(Giuseppe Arcimboldo, The Librarian, ca. 1570, oil on canvas; to be found in Skokloster Castle; from here)
Hayley of Desperate Reader has written an interesting post about a novella by Wilkie Collins, Miss or Mrs?. She picked up on two elements which made her, as a modern reader, feel uncomfortable: the youth of Nathalie, the heroine (she is fifteen, but eligible for marriage since the age of twelve – I was astounded that as recently as the 1870s the age of consent was so low) and her rôle as property, first of her father and then of her husband.
This is a good reminder that we can never read literature of the past as a contemporary would have read it. We can read footnotes and cultural histories and literature written during the period as much as we like, but we’ll always be twenty-first-century readers peering over the fence. Not that a novelist’s contemporaries would all read a novel in the same way as one another: as we know, every reader responds differently to a text. Yet all the paraphernalia which comes with reading ‘classics’, the footnotes and histories and biographies, suggests that we consider reading like a novel’s contemporaries to be desirable. Many of us want to suck out of a text all the meanings and allusions that an educated reader of the time would have savoured, to enrich our enjoyment.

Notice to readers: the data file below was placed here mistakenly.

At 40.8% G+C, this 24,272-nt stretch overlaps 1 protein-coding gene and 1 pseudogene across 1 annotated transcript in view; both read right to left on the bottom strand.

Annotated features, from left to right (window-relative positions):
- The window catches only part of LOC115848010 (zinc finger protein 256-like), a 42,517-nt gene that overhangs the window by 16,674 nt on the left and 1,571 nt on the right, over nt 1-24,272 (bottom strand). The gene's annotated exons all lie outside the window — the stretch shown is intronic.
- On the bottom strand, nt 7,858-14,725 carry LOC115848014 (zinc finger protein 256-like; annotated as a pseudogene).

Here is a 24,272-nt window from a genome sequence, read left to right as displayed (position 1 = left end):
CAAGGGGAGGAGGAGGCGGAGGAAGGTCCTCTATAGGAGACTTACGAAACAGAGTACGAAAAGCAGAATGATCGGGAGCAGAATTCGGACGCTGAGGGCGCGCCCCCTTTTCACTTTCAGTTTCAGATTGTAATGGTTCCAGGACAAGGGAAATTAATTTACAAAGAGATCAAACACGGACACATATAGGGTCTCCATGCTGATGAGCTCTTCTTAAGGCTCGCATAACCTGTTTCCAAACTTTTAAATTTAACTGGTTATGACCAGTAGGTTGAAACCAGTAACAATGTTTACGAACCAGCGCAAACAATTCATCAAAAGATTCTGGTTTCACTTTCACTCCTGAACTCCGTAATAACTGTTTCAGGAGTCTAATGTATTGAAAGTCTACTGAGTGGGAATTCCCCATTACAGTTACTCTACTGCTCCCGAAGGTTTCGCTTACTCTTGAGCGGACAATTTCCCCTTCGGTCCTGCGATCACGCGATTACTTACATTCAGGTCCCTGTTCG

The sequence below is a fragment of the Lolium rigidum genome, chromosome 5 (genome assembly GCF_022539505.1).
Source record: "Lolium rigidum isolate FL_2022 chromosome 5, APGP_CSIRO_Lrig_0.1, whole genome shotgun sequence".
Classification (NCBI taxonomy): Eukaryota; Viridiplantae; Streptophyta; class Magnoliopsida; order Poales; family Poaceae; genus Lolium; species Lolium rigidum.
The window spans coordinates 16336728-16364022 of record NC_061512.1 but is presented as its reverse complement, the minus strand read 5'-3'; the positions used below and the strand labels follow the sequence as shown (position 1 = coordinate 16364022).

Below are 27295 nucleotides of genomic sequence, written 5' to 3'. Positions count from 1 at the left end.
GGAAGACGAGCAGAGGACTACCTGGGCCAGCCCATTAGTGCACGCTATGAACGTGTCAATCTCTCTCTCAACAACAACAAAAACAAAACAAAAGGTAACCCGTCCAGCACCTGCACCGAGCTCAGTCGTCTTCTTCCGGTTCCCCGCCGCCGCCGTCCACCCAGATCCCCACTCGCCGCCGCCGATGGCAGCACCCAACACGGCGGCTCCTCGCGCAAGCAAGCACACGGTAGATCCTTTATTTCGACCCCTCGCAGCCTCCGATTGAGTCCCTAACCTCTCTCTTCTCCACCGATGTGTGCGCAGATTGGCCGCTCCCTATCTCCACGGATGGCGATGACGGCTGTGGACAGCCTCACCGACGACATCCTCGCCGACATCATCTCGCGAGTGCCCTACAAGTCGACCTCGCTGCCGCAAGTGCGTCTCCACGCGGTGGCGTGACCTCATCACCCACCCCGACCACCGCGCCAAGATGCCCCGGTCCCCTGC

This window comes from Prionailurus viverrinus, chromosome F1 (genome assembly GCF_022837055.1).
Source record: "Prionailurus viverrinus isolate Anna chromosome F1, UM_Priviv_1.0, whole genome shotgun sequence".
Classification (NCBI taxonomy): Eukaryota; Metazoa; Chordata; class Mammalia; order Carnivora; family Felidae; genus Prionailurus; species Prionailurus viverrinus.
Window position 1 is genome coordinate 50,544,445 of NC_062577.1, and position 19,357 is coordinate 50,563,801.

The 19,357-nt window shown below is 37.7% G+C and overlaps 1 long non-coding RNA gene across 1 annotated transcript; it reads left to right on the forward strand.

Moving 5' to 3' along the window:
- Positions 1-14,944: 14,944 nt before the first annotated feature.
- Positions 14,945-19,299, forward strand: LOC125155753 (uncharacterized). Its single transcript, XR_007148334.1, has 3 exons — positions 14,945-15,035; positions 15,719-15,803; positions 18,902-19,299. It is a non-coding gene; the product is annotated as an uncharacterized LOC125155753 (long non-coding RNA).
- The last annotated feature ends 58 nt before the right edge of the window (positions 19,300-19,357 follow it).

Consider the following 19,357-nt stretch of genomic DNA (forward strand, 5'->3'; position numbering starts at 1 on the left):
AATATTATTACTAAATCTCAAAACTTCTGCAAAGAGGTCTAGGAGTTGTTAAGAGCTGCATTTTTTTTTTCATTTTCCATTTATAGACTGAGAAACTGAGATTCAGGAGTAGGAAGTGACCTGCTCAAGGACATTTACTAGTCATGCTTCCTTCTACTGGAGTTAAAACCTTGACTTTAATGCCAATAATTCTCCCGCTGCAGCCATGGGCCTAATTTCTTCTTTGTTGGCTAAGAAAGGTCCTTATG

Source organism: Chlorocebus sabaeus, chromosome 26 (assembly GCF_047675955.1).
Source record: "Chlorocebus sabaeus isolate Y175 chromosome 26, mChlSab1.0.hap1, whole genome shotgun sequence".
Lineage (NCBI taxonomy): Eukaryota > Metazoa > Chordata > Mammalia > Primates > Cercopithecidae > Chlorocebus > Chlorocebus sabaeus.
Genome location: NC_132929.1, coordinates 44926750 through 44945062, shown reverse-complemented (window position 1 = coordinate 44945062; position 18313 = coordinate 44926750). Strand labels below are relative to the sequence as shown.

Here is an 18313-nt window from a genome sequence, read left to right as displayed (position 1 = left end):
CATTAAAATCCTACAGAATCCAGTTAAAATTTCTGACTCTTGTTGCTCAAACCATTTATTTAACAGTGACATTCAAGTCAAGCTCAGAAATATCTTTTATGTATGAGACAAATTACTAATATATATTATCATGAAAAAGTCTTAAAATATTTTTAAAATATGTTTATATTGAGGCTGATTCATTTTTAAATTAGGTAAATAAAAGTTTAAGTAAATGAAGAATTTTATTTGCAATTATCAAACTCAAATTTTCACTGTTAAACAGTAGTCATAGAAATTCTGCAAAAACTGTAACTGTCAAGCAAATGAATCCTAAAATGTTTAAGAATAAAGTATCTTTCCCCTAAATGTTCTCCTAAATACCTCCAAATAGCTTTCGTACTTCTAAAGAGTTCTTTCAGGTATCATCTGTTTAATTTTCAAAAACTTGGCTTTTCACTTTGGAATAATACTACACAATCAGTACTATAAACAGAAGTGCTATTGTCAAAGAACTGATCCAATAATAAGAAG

Of course, there are plenty of readers who don’t bother with footnotes or context, reading only through their own cultural lense, and others who dismiss such interpretations as facile. Although I think everyone should be free to read and enjoy as they please, for myself I prefer an ‘enriched’ reading, I find it more interesting. But what Hayley’s post made me realise is that actually that gap between the experience of the reader of the past and our experience now, the gap which we attempt to narrow through the ‘paraphernalia’, is in itself interesting and can even be the point of a reading. Miss or Mrs? is intriguing to me precisely because of the gap between my sensibilities and the sensibilities of Collins’ time, the consciousness of our difference.
Something has changed here at a gallimaufry – for the first time ever, it has been read by someone who knows me in real life. Hello Jayne! [waves] I never meant to keep it a secret, but I have never found a way of telling people about it.